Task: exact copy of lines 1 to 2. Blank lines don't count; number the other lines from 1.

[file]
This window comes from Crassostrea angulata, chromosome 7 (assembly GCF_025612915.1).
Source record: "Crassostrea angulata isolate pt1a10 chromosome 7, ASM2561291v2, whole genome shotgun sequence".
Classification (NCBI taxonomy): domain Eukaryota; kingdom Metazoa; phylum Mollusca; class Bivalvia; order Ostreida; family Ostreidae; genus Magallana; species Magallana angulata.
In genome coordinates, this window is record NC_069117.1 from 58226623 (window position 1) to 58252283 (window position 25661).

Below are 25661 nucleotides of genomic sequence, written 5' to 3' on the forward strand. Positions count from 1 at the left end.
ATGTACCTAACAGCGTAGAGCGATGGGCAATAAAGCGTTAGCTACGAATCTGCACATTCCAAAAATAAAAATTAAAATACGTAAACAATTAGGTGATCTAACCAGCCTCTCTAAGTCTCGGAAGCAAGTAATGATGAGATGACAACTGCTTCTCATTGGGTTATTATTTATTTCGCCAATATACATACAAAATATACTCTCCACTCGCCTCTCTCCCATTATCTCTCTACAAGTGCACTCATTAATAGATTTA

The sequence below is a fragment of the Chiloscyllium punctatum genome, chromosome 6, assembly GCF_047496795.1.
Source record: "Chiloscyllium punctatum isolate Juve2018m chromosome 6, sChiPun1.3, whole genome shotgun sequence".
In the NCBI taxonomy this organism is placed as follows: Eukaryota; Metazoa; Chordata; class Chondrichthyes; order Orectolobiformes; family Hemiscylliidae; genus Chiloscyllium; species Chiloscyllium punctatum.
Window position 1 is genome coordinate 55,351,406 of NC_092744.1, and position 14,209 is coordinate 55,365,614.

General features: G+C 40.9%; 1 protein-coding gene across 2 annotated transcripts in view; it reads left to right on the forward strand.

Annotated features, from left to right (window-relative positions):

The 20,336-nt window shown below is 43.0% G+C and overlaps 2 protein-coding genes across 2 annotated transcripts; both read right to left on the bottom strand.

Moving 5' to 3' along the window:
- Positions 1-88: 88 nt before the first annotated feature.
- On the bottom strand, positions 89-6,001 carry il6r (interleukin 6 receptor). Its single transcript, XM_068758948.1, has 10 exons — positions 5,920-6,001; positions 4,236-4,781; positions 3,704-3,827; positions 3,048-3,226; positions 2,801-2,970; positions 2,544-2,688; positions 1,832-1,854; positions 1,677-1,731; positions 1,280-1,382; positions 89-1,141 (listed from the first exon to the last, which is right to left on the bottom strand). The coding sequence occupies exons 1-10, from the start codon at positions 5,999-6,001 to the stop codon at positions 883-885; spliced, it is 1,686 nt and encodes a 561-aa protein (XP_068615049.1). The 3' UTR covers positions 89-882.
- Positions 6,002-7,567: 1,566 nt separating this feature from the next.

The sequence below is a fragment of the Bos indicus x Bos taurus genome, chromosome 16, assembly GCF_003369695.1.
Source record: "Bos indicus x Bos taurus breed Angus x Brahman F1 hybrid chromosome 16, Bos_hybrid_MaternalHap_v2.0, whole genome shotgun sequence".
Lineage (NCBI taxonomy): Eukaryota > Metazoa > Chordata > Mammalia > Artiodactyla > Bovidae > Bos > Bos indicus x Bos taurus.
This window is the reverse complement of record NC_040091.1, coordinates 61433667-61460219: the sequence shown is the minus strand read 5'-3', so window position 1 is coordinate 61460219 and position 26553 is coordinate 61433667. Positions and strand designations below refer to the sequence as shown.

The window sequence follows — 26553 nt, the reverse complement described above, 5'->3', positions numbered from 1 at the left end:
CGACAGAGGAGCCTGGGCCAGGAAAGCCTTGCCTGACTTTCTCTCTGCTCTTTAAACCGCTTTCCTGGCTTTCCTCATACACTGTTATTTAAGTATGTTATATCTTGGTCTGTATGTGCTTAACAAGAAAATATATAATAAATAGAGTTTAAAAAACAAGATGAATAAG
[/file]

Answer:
This window comes from Crassostrea angulata, chromosome 7 (assembly GCF_025612915.1).
Source record: "Crassostrea angulata isolate pt1a10 chromosome 7, ASM2561291v2, whole genome shotgun sequence".